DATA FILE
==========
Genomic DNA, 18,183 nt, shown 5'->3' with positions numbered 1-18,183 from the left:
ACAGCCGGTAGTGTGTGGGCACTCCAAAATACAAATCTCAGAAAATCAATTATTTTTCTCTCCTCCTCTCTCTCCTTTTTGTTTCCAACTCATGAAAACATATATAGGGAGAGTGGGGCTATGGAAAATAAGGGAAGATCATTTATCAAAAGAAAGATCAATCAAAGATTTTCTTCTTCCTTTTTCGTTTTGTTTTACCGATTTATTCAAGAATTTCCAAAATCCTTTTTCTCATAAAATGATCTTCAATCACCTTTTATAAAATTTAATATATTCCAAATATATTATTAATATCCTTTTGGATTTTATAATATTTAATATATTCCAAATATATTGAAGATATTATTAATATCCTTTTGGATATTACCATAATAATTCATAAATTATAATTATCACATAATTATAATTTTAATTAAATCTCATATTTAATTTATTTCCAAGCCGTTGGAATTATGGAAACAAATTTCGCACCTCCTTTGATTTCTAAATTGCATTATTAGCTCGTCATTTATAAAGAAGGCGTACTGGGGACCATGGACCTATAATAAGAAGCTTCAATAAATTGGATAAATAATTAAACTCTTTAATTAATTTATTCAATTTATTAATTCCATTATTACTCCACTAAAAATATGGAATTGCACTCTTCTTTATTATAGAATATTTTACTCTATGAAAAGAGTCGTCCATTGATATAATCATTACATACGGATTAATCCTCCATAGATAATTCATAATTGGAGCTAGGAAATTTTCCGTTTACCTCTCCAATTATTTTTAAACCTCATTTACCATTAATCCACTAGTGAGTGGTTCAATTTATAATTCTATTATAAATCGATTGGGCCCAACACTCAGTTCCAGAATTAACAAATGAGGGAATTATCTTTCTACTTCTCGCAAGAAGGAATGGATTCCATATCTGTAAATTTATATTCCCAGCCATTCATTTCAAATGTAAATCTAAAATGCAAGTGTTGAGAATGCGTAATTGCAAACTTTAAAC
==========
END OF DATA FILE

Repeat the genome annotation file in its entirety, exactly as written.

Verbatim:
Genomic DNA, 18,183 nt, shown 5'->3' with positions numbered 1-18,183 from the left:
ACAGCCGGTAGTGTGTGGGCACTCCAAAATACAAATCTCAGAAAATCAATTATTTTTCTCTCCTCCTCTCTCTCCTTTTTGTTTCCAACTCATGAAAACATATATAGGGAGAGTGGGGCTATGGAAAATAAGGGAAGATCATTTATCAAAAGAAAGATCAATCAAAGATTTTCTTCTTCCTTTTTCGTTTTGTTTTACCGATTTATTCAAGAATTTCCAAAATCCTTTTTCTCATAAAATGATCTTCAATCACCTTTTATAAAATTTAATATATTCCAAATATATTATTAATATCCTTTTGGATTTTATAATATTTAATATATTCCAAATATATTGAAGATATTATTAATATCCTTTTGGATATTACCATAATAATTCATAAATTATAATTATCACATAATTATAATTTTAATTAAATCTCATATTTAATTTATTTCCAAGCCGTTGGAATTATGGAAACAAATTTCGCACCTCCTTTGATTTCTAAATTGCATTATTAGCTCGTCATTTATAAAGAAGGCGTACTGGGGACCATGGACCTATAATAAGAAGCTTCAATAAATTGGATAAATAATTAAACTCTTTAATTAATTTATTCAATTTATTAATTCCATTATTACTCCACTAAAAATATGGAATTGCACTCTTCTTTATTATAGAATATTTTACTCTATGAAAAGAGTCGTCCATTGATATAATCATTACATACGGATTAATCCTCCATAGATAATTCATAATTGGAGCTAGGAAATTTTCCGTTTACCTCTCCAATTATTTTTAAACCTCATTTACCATTAATCCACTAGTGAGTGGTTCAATTTATAATTCTATTATAAATCGATTGGGCCCAACACTCAGTTCCAGAATTAACAAATGAGGGAATTATCTTTCTACTTCTCGCAAGAAGGAATGGATTCCATATCTGTAAATTTATATTCCCAGCCATTCATTTCAAATGTAAATCTAAAATGCAAGTGTTGAGAATGCGTAATTGCAAACTTTAAAC